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The Democratic Strategist

Political Strategy for a Permanent Democratic Majority

How Much Did Kerry Gain from the Debates?

I know I keep flogging these debate data….but I just can’t help myself! Democracy Corps did pre-post debate surveys for each debate, which have all been released, including the last one. But, as Paul Waldman points out at the Gadflyer:

…instead of looking at the differences from Wednesday to Thursday, we should look at how far the candidates have come since before all the debates began.

The DCorps data allow us to do that–compare pre-first debate to post-third debate–and here’s what the data say, according to Waldman:

…people’s opinions of Bush after the debates are just where they were before the debates, while Kerry has improved dramatically on every measure. Bush’s average improvement was one-half of a percentage point, while Kerry’s average improvement was 9.5%.

Waldman goes on to give the changes for Kerry on each individual candidate attribute, as well as the changes for Bush. It’s quite eye-opening. See the link above for all the data. (Note: I am told that DCorps will be releasing charts summarizing these changes and others over the course of the debates very shortly. I will provide a link to these charts when they are posted.)

5 comments on “How Much Did Kerry Gain from the Debates?

  1. Wally Fish on

    All four polls on 2.004 show a trend, unfortunately, of Kerry peaking, and now the momentum shifting to Bush. I just don’t see how you are getting a “Kerry won” out of the third debate. It lookslike after the second debate Bush bottomed out and then it’s turned and now Bush has the upward momentum. I’m not happy about it but the figures are there. in the Zogby poll, but parallel in the others.

  2. scout on

    Interesting, then, that the blaring headline on CNN this morning is that Bush has a five point lead, which seems to come from the Zogby/Reuters poll- and actually says the exact opposite of DCorps. Zogby is claiming that Kerry is stuck at 44% while Bush is the one persuading the undecideds.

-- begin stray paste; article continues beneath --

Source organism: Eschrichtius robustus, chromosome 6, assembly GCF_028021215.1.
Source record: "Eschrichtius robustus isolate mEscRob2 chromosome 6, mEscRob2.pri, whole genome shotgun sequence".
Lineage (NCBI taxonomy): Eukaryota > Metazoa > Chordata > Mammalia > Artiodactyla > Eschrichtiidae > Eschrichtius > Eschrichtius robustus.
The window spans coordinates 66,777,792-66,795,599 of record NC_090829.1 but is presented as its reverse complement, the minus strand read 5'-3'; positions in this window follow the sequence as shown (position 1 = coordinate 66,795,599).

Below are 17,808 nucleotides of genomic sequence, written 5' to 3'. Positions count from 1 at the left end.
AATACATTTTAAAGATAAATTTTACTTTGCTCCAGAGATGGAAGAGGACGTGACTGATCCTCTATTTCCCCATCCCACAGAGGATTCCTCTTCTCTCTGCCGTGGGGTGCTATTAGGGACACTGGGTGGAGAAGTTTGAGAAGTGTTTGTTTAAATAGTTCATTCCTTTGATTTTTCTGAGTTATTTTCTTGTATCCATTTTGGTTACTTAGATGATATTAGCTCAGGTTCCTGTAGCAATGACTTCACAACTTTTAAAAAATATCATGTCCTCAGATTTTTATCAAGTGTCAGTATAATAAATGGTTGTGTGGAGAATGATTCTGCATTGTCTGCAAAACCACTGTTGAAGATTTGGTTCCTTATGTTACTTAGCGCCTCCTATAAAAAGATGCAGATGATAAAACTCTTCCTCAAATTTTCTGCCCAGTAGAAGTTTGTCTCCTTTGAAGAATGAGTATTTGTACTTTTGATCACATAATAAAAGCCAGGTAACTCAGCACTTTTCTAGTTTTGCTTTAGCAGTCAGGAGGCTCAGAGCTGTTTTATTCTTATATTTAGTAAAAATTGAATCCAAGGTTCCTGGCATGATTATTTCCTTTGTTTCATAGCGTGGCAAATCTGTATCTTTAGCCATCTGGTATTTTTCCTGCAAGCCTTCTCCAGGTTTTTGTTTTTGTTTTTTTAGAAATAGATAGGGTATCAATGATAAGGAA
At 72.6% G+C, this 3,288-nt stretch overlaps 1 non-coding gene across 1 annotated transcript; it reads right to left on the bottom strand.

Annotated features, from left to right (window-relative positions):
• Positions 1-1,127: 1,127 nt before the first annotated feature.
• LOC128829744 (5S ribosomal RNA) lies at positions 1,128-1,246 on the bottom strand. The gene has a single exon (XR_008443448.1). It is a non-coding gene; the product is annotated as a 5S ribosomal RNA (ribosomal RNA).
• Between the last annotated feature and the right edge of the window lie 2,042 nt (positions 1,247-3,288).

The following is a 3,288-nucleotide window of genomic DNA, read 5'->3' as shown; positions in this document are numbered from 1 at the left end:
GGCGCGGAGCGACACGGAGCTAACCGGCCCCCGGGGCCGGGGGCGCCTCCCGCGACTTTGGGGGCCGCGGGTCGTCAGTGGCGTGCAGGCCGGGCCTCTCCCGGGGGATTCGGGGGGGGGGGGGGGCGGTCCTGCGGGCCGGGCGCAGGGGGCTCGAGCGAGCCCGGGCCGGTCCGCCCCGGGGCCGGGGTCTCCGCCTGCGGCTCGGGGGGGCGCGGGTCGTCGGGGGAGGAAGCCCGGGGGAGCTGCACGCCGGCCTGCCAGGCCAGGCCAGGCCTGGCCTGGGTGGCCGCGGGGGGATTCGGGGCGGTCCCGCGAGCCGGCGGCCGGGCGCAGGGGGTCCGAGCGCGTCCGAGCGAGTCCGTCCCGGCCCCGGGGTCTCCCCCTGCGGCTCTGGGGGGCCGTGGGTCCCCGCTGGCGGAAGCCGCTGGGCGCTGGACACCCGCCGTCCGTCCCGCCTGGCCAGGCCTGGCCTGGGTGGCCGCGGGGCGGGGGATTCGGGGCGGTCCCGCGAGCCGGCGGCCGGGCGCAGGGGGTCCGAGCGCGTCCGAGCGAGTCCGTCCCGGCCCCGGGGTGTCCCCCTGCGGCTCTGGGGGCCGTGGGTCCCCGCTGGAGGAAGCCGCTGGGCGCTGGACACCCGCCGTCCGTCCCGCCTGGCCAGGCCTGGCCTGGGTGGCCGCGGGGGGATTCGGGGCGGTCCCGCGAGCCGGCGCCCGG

3. Correy on

    The only reason I watched these debates was to see whether independents and those on the left of center would be energized by Kerry. To me, understandably biased, it looks like Kerry has done well in clarifying his message, and stood up well to a lot of bashing by the broken-record we have as president.
    I’d also like to plug the volunteer page of Kerry’s website, http://calls.johnkerry.com, which lists phone numbers of like-minded folks in swing states. They’re encouraging people to call them and tell them about volunteer opportunities in their areas.

  4. Oberon on

    My pet theory — Kerry won the pre-debate “expectations game” because of the GOP’s massive, months-long negative campaign against him. Even though I was planning to for Kerry, I had never seen him in action before. And I was surprised by how strong, calm, and “presidential” he looked. I had not expected to be impressed, and that’s because the Republicans did such an effective job of attacking him before the debates.
    There were probably millions of people watching the debates who had never seen Kerry for an extended period of time — all we knew were soundbites, media impressions, and Republican attacks.

  5. Marcus Lindroos on

    I think the next week will be The Moment of Truth.
    *If* Kerry takes the lead, I think even the ‘Wingers will start to worry a lot about this election. On the other hand, I would be perplexed and disappointed if “Shrub” actually gains.
    The media reaction to the third debate was interesting. THE WEEKLY STANDARD, NATIONAL REVIEW etc. claim “Shrub” won hands down whereas the rest (including all the opinion polls) felt Kerry was better. I suspect both assessments are honest, since they indicate “Shrub” is great at firing up his base but Democrats and a majority of independents favor Kerry.


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